But things are not as simple as that.  The nature of modern boardgaming encourages cross-fertilisation.  There are more highly-themed, strategy-games available now and more long, strategic games with miniatures – these are sometimes referred to as “hybrid games”.  For example, games produced by the Days of Wonder (based in the USA), like Ticket to Ride and Relic Runners have a lot of plastic pieces, though the games themselves are quite strategic and generally run for no more than an hour.  Similarly, games like Escape: The Curse of the Temple and Space Alert use real-time and a sound-track to draw the players in, yet they are both short (Escape takes just ten minutes to play) and have no player elimination.  Vlaada Chvátil’s Dungeon Lords series of games, also have a lot of theme, but are also playable in a manageable time-frame, have a lot of strategy and a reasonably streamlined set of rules.

Dungeon Lords
– Image used with permission of BGG
contributor PaulGrogan

Confusingly however, “hybrid” has more recently also come to mean games that include some sort of mobile device application (and thus require a smart phone, tablet or similar).  Now, lots of games have Apps that help them a long a little (e.g. One Night Ultimate Werewolf), but games like Alchemists and XCOM: The Board Game don’t really function properly without them.  The question is, are these still boardgames?  In truth, they are a sort of hybrid computer-boardgame, but the point is, however appropriate the name, it is all about the game and the other people playing:  the bottom line is, if you enjoy playing it, it doesn’t matter what it is called.

– Image used with permission of
BGG contributor Mouseketeer

31st December 2014

The first challenge of the evening was to set up a track for our “Feature Game”, the gorgeous, dexterity car-racing game, PitchCar.  We started with getting pieces out of the box, then we decided the table needed to be expanded, then we struggled to make the ends of the track meet!  After a bit of pantomime, we eventually resorted to one of the suggested tracks, including chicanes and the bridge/tunnel from the first expansion.

PitchCar Track 31/12/14

Once the track is set up, the game itself is very straight-forward, with players taking it in turns to flick their little wooden “cars”, and the winner the first to complete (in our case) two laps of the track.  The rules are simple: a flick must be a flick (not a push), and cars must end their turn the right way up on the track.  Leaving the track is allowed, but cars must not fly more than two track sections or touch the table.  The leading player always plays first in each round.  Anyone who violates the rules forfeits stroke and distance, but any consequential moves to cars that stay on the track are valid.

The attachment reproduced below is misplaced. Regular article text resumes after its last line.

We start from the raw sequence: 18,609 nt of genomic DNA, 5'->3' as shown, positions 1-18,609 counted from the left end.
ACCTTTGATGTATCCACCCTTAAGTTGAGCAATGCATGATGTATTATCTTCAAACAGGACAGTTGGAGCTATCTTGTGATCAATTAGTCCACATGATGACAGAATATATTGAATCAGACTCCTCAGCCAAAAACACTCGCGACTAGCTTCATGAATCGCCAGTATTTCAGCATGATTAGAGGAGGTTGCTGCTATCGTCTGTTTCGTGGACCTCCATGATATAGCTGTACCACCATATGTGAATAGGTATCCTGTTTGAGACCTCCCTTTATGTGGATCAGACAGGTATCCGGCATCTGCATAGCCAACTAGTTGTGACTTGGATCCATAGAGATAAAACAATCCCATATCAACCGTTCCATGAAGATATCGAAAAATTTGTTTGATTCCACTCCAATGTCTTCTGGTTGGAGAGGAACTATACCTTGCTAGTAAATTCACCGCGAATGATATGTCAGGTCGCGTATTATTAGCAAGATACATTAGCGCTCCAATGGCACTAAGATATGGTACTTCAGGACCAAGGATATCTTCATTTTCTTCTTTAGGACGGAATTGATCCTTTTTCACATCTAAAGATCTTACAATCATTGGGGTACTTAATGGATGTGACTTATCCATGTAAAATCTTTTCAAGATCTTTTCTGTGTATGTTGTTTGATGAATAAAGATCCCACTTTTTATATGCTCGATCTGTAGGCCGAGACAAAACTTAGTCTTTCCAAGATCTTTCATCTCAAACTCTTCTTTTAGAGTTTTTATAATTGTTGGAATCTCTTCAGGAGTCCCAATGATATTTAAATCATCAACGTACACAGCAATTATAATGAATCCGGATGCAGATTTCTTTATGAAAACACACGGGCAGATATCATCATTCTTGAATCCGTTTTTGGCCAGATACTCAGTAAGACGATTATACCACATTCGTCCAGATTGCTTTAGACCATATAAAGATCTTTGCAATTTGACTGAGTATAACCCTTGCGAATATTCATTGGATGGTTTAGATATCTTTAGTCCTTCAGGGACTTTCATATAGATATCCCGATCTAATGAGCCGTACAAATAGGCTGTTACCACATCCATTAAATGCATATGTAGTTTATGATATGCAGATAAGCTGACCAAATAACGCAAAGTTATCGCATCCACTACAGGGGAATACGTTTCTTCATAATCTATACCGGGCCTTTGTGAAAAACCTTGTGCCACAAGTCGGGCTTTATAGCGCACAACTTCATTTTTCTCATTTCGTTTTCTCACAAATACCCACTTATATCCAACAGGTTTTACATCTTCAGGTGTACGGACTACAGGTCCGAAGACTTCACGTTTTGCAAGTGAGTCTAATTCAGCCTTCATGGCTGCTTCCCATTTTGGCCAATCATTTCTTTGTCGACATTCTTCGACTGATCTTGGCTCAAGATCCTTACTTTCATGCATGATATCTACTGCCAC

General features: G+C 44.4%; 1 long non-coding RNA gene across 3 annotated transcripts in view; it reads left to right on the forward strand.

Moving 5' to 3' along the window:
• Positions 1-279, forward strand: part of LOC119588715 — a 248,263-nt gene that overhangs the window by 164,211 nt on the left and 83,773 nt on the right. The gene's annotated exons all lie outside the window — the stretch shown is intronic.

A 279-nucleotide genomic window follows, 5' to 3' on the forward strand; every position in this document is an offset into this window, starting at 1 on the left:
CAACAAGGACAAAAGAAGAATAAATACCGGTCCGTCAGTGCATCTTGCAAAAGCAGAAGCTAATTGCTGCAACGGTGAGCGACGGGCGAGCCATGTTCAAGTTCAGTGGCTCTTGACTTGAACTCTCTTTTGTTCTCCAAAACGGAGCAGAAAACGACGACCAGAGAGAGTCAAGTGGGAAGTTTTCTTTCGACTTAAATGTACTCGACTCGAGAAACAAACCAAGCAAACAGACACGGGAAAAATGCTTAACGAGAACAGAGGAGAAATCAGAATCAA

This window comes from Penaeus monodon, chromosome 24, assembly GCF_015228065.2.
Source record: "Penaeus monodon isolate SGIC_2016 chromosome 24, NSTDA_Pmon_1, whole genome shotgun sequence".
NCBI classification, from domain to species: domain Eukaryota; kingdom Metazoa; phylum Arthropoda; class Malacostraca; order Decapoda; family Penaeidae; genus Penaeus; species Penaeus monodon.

Blue missed out on the practice lap as she was preparing food, so started from the back of the grid.  Black got off to a flying start and led round the first couple of corners before the rest of the pack caught up. Blue and Pink had caught up by the bridge, but Black held them off through the chicanes before they finally passed going into the bridge.  It was short-lived however, with Black retaking the lead before Pink passed and took a commanding lead going into the second lap with a disputed two wheels off the track.  Even with an eventually agreed penalty of a missed turn, his position turned out to be unbeatable.  Meanwhile, Blue and Black tussled before Blue got stuck on the bridge on her second pass and Black romped away, finishing second.  That left Blue and Purple to fight it out for the honour of the wooden spoon.  This was a competition they both seemed determined to win, with a series of miss-flicks, and over-flicks, but Blue eventually made it across the line first, with a cloud of smoke.


While tea was cooking, we played a couple of quick games of Belisha. This is a Rummy-based game with cards that depict a trip from London to Oban.  The game was a Christmas present and appears to be an original 1937 edition which probably makes it the oldest game we’ve played.  The cards run one to thirteen in four colour suits, but each card also has a road sign.  Like Rummy, players first draw a card from the face down draw deck or the face up discard pile.  They then play any runs or melds they want, with the difference being that the melds can be in numbers or road signs.  Turns end when the active player discards a card.   The game itself is fairly straight forward, though we still managed to play it wrong!  When laying runs of cards, we were playing any cards in sequence, whereas they are (of course) supposed to be the same colour/suit.  With this game it is usual to play several rounds and the game ends when a player to reaches a pre-agreed total, however, as we were only filling time, we just played a couple of hands with honours going to Black and Pink.


After we’d eaten, we decided to play CO2.  This was the Feature Game two weeks ago, but we didn’t get round to playing it.  As only two people had played it before (and that was a long time ago), we spent quite a long time reminding ourselves of the rules, to say nothing of punching out all the pieces!  The game itself is quite an unusual one as it is cooperative, but also competitive.  The idea is that players have to cooperate to save the planet, but the player who is the most successful wins.  Alternatively, if players don’t cooperate, then the greenhouse effect will overpower the planet and everybody loses.